Student Aims to Make Medical Casts More Sustainable with the Help of 3D Tech

11 November 2019

A Falmouth University Sustainable Product Design student with a 3D printer
Jack Cockle with his 3D printer
Type: Text
Category: Interviews, Innovation

Third year Sustainable Product Design student Jack Cockle has just started his final year of studies where he hopes to create sustainable casts for medical purposes.

We caught up with him to find out more about his project, the process, and how he managed to bag his own 3D printer to aid the project!

Tell us about the plans for your sustainable 3D cast project?

3D printing has revolutionised the process of making medical casts to treat broken bones; greatly reducing the amount of material used within each cast, as well as making them waterproof, more hygienic, much more comfortable and generally reducing the difficulty within the process of cast making.

However, a large issue within the design of medical equipment is the amount of waste generated due to the need for maintenance of high health and safety/hygiene standards. Medical casts are also single use products, mainly because they are tailored to the anatomy/form of an individual, which means they are not reusable as a cast. I'll be attempting to design a more sustainable cast through exploration of a variety of sustainable design strategies.

How did this project come about, is it something you're interested in or an evolution of your previous degree work?

I've got a particular interest in CAD and 3D printing technologies and am seeking a career in the field of digital design.

I'm also keen to create a new product, solve a real-world problem or redesign an existing one to make it better and ideally, of course, more sustainable, and this idea ties in with that.

We hear CREATE Education have supplied you with 3D printer for your final year project?

Yes, due to my interest in 3D printing and choice of dissertation topic, I was referred by my tutor to the owner of a 3D printing workshop in Falmouth. We started working together last year. He was already a CREATE Education ambassador and connected me to them. At the end of my second year I posted about my project on LinkedIn, CREATE saw this and commented on my post, offering to support my work by sharing it on their blog and social media pages. I was then offered to become an ambassador. Upon further discussion of my second year project, its promotion and my plans for third year, I was offered an Ultimaker S5 machine loan to aid my upcoming project.

How will using the printer benefit your work?

Owning my own 3D printer gives me more flexibility and speed. Whilst I have been able to achieve considerable quality within my design, modelling and prototyping with my small, hobbyist grade 3D printer, the Ultimaker S5 is a professional piece of machinery, used in industry mainly for prototyping functional products and components. This will enable me to manufacture much larger, higher quality parts, models and prototypes.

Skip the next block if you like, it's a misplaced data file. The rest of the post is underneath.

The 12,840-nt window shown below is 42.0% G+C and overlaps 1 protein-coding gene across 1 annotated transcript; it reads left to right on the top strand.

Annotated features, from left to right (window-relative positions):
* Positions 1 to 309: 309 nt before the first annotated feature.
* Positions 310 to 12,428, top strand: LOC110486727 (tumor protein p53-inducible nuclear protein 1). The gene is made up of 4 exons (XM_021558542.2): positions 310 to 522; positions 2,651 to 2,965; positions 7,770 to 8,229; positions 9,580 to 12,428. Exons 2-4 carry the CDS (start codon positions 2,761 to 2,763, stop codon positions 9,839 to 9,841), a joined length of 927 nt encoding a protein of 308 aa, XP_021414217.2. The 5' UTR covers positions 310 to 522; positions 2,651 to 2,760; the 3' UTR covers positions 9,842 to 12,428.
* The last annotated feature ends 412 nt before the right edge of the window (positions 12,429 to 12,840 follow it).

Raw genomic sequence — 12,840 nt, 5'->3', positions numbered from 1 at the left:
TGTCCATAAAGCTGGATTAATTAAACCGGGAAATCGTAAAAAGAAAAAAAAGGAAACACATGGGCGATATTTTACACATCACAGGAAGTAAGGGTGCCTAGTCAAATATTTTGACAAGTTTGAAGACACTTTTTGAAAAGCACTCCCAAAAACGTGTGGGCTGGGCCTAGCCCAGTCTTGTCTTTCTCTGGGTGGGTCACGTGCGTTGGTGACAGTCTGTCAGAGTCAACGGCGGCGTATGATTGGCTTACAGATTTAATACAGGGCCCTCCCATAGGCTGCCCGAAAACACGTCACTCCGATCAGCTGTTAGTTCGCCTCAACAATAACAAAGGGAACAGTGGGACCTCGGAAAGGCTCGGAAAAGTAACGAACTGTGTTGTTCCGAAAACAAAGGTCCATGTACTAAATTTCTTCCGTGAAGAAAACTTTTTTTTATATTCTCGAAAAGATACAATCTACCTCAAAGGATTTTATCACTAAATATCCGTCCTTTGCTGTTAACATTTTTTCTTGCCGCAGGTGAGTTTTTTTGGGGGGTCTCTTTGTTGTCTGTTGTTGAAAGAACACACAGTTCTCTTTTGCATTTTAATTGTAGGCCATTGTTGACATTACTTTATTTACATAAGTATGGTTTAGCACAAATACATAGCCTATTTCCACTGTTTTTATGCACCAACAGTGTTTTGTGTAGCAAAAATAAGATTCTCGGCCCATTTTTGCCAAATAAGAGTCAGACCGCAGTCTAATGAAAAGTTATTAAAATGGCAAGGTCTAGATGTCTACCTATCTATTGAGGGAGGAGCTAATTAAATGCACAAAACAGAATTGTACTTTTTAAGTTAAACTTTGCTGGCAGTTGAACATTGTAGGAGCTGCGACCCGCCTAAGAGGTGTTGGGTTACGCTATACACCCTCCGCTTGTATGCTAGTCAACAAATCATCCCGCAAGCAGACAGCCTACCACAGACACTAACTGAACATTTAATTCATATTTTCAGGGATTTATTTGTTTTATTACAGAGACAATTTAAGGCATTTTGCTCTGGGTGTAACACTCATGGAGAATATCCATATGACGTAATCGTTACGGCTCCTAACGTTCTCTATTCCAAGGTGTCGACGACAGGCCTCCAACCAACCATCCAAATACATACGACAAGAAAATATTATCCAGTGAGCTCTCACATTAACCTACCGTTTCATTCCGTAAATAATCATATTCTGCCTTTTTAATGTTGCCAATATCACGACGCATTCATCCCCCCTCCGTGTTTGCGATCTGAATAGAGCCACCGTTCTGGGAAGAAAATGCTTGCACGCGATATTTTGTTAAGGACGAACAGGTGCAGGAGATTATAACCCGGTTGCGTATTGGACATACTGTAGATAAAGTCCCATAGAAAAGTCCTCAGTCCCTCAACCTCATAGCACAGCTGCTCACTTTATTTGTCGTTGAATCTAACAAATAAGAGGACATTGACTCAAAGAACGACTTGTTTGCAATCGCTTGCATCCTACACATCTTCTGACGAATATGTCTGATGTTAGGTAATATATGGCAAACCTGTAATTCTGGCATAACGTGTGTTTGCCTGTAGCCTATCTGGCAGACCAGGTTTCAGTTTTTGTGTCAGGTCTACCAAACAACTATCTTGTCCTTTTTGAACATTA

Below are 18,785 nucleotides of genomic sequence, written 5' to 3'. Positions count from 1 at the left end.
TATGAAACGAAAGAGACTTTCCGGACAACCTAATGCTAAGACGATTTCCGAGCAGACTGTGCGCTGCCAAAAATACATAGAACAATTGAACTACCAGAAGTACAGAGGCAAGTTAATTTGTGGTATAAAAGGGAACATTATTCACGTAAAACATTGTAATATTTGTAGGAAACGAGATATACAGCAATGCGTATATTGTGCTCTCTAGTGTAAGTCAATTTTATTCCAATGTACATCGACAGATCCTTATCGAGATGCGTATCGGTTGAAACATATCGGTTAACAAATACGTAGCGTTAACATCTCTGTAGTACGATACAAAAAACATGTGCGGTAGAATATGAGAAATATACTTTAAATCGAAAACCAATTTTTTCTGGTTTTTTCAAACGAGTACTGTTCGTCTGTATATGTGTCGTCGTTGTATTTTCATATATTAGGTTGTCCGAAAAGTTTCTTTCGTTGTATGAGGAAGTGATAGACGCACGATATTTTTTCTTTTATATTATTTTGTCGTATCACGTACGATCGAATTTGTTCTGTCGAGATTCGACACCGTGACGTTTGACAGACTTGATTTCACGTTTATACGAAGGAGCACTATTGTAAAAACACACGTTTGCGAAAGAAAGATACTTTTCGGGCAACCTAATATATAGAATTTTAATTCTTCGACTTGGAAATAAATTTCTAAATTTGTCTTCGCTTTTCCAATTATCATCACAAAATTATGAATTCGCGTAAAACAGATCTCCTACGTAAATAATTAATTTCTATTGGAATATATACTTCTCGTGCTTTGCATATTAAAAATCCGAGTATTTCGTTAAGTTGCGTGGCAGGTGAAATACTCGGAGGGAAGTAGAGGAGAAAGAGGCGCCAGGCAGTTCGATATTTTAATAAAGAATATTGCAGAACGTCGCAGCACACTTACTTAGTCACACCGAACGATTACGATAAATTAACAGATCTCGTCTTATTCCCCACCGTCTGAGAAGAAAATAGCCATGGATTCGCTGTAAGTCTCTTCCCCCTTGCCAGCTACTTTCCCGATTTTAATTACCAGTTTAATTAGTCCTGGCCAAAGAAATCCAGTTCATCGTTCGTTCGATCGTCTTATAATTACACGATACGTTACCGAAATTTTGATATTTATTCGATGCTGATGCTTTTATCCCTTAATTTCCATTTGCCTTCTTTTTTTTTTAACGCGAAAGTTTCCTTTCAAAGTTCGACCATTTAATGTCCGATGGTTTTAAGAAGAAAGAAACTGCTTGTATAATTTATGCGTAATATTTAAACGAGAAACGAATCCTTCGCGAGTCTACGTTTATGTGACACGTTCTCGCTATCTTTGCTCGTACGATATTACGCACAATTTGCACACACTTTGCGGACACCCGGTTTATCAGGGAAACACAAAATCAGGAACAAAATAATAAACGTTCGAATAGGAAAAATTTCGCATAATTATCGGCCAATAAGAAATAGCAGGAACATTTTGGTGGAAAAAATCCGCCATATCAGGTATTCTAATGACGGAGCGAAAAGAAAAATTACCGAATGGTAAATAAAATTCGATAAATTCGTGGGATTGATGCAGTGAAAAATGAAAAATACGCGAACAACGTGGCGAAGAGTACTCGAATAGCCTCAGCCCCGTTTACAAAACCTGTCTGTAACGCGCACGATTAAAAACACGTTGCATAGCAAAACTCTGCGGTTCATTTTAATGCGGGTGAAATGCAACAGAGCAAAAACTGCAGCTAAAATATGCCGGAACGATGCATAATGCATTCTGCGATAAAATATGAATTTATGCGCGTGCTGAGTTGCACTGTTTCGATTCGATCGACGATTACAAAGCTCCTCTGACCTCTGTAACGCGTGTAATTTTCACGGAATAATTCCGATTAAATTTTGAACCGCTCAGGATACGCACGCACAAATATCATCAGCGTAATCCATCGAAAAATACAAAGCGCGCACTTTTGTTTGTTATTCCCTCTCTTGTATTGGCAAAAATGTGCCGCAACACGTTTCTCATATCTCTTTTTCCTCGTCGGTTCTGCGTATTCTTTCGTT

The higher print resolution, and subsequently the smoother surface finish that I'll be able to achieve will certainly help when making moulds directly from my 3D prints.

Any other plans in the pipeline?

I'm also using the Ultimaker to develop and refine one of my projects from my second year which I will be exhibiting at the TechAbility Conference in Birmingham in November. This event aims to showcase the very best practice in assistive technology provision for all learners, whatever their requirements

How has the course inspired you in your work?

I believe I can speak for all of my fellow course mates when I say that studying this course instils a feeling of responsibility to design products with as little environmental impact as possible from the start rather than simply teaching us about the various ways of designing sustainability into a product. We have also been taught about the limitations of existing manufacturing technologies that allow us to ground our ideas in reality. I believe that this is reflected in the work of all third year students, allowing us to create products that are feasibly sustainable.

We've learnt how to design products with social sustainability as part of the brief, aiming to create solutions for certain groups where needed. For example, TriSense, my final second year project, consisted of a multisensory toy designed to improve the lives of children with profound and multiple learning disabilities by giving them the ability to provide their own sensory stimulation.

The product contains electronic components that are easily removable with a standard Philips screwdriver, promoting repairability. Once finished with, all of the components can be separated. The electronics can be reused and the mono-material housing is fully recyclable, which is enhanced by the fact that it is made out of PET - the most widely recycled plastic around the world. This is the perfect example, within my own work, where the course has inspired the entire existence of one of my designs from the beginning of the project.

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